No matter who coined the phrase, we're living in an era of retail where "the customer is always right" seems to be the prevailing motto for many businesses. Should this always be the case, though? What if this policy jeopardizes another equally important resource: your employees? The following excerpt recommends striking a balance between giving in and standing your ground.
They demand things that violate policy. They treat employees that didn't make the policies horribly. They are huge pains in the rear end for oh, so many things. However, without the customers, we have no business.
Therefore, many companies have instituted a "customer is always right" model of business. Sounds great for keeping customers happy, but it's a nightmare for the employees. The reality is, if you allow your customers to treat your employees poorly, you'll lose your best employees. You don't want that. Here's how you can make (almost) everyone happy.
Only Make Policies That You Intend to Enforce
How many times has a cashier told a customer that what she wants is not possible, only to have the manager appear, give the customer what she wanted and make the cashier look like a horrible, mean person? It happens all the time in retail. Company policy is no return on X, but the customer throws a big enough fit, and the manager allows it. This teaches the customer that being rude is the secret to success, and it teaches the employee that you'll throw her under the bus at the slightest problem.
Instead, implement the actual policy you intend to enforce. It's not that there is no return on X, it's that there's no return on X without a manager approval. Then instruct your employees to not deny the return, but to say, "that requires a manager's approval."
Now, I realize that the result of this is that everyone who wants to will be able to return X. Before it was only the jerks. That costs the business money. So, stop and think: what would you rather do? Always allow X or never allow X, even when the person is a jerk?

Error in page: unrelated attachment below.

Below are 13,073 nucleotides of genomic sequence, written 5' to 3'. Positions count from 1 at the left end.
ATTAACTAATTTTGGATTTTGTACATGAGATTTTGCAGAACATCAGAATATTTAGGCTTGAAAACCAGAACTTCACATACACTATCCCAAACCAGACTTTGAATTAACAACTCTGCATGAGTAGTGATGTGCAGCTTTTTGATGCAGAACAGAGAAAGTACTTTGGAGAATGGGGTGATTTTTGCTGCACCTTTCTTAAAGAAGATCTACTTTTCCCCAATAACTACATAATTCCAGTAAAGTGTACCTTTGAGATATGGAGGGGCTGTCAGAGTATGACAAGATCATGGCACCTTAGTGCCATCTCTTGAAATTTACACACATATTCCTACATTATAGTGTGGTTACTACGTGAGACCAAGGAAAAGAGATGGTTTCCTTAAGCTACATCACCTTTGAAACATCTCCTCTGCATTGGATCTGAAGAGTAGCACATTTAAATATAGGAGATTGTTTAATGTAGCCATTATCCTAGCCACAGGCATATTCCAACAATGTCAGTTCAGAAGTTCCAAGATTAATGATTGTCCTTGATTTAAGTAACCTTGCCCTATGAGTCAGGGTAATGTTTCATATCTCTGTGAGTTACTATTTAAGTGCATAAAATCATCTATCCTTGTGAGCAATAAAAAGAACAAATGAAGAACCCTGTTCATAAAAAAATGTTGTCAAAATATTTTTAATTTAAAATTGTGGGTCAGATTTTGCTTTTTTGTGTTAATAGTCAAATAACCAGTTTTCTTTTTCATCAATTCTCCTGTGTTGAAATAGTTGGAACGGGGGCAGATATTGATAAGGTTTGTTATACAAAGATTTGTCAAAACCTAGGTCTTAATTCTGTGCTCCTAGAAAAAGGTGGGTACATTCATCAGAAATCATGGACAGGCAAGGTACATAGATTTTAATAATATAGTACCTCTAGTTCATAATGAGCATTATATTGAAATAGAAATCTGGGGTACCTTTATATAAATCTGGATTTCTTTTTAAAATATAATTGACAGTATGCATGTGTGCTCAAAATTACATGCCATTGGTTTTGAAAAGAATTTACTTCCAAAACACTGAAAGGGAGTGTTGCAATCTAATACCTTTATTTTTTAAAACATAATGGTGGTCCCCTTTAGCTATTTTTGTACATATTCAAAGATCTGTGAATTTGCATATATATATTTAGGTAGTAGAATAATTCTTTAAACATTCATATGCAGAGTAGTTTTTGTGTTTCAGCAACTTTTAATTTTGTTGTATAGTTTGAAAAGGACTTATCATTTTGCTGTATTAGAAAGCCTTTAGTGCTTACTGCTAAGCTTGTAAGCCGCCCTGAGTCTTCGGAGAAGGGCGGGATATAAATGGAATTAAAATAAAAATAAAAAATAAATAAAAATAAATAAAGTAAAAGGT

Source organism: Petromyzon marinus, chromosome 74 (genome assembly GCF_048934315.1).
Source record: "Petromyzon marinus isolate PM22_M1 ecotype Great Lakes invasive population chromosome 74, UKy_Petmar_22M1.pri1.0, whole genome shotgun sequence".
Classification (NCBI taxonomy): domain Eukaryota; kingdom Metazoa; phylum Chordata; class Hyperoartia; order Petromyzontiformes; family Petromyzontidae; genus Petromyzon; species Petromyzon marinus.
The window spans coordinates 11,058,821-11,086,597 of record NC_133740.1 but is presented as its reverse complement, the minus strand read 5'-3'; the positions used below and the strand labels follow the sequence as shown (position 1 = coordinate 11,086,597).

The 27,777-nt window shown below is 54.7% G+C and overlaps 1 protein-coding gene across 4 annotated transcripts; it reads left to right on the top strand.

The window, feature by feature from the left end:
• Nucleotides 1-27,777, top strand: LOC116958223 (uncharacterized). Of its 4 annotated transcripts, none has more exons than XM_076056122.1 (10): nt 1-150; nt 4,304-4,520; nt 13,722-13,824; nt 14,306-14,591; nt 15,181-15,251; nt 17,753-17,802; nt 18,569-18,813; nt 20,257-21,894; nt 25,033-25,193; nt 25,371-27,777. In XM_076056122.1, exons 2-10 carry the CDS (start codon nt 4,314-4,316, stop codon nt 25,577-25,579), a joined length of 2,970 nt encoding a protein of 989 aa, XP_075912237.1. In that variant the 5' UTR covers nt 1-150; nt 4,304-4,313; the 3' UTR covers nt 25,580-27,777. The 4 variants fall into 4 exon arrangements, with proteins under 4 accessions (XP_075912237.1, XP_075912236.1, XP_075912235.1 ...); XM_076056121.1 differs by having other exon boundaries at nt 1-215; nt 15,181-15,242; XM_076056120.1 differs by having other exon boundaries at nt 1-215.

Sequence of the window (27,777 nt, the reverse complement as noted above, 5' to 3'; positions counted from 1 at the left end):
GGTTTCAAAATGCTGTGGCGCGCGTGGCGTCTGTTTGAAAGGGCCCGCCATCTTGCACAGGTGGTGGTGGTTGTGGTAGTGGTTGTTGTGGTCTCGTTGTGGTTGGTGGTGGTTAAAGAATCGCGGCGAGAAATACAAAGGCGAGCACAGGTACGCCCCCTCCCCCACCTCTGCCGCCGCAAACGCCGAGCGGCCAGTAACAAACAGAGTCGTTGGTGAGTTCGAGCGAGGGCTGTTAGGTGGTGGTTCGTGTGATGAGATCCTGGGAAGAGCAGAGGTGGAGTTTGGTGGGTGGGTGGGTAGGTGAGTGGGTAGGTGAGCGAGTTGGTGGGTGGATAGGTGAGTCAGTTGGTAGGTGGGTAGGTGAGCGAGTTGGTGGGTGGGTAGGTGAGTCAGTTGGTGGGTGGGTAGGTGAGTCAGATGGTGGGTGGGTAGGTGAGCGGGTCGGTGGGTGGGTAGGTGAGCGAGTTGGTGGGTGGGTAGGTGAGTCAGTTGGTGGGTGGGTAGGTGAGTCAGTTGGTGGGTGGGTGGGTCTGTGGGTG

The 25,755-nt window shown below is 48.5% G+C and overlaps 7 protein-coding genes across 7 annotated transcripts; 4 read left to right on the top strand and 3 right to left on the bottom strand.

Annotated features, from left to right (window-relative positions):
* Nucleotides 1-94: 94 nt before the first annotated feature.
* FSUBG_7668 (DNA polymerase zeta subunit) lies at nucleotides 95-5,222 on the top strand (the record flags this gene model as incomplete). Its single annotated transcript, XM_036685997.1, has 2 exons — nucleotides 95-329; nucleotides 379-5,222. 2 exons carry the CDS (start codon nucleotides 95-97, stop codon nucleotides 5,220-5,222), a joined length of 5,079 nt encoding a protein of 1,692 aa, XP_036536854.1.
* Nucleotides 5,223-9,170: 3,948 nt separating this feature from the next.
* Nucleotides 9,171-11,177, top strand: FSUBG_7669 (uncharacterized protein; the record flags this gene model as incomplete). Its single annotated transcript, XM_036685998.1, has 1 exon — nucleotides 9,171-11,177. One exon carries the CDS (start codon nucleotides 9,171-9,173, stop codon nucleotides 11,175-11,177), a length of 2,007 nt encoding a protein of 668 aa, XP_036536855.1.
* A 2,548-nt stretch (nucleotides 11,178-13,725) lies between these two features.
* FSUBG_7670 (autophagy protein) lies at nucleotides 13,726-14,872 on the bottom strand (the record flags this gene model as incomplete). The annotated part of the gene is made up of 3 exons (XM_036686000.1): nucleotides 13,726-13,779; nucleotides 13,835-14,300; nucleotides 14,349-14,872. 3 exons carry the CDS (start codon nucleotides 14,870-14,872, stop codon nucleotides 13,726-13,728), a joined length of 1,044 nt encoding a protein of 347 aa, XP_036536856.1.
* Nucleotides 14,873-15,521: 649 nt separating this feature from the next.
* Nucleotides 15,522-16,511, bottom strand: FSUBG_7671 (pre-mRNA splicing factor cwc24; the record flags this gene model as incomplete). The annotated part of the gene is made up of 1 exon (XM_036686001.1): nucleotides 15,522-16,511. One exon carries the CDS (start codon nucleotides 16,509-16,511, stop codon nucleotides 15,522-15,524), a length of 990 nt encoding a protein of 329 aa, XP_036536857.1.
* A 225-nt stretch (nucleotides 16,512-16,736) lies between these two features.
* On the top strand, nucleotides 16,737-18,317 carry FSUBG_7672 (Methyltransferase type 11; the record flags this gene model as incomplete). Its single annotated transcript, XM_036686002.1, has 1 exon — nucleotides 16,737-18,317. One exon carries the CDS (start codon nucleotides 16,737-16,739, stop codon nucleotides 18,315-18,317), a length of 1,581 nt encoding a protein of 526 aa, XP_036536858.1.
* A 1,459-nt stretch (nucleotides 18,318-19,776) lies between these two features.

If you want to use specific criteria, empower your employees to use the same standards. The result is that your employees feel trusted and competent. Your customers don't have to go through layers—they quickly learn that calling up a manager only results in the same answer—and that will cut down on screaming customers. It's a winning situation.
Reward Your Employees
When an employee has to deal with a difficult client (and difficult clients exist for many reasons, not just because they are jerks that you need to fire), you need to realize that this employee is doing a difficult job. Yes, customer service is a part of every job description. That doesn't mean you don't praise someone when she does a great job.
You can reward with cash (everyone likes money), but, honestly, often the best rewards are verbal ones. "Thanks for your work today. You did an amazing job." Recognize a job well done on the spot, and recognize it later with good annual raises and appropriate promotions.
One of the best ways to balance customer demands and employee needs is to let your employees know how much you value them. If you brush off difficult tasks and interactions as "it's part of their jobs to do that.," your employees won't be willing to go the extra mile next time around. In other words, treat your employees right and they'll treat your employees right.
Have you ever noticed that companies that people hate to deal with (like CVS and Kmart) regularly top the list of the worst companies to work for? It's no wonder that companies that treat their employees poorly have employees that turn around a treat their customers badly.
How to Have Great Employees and Great Customers
Be nice to everyone. Treat everyone fairly. Don't give into bully behavior—whether it comes from Jane in accounting or Steve the customer. The result? An excellent business environment for your employees and a great company for your customers.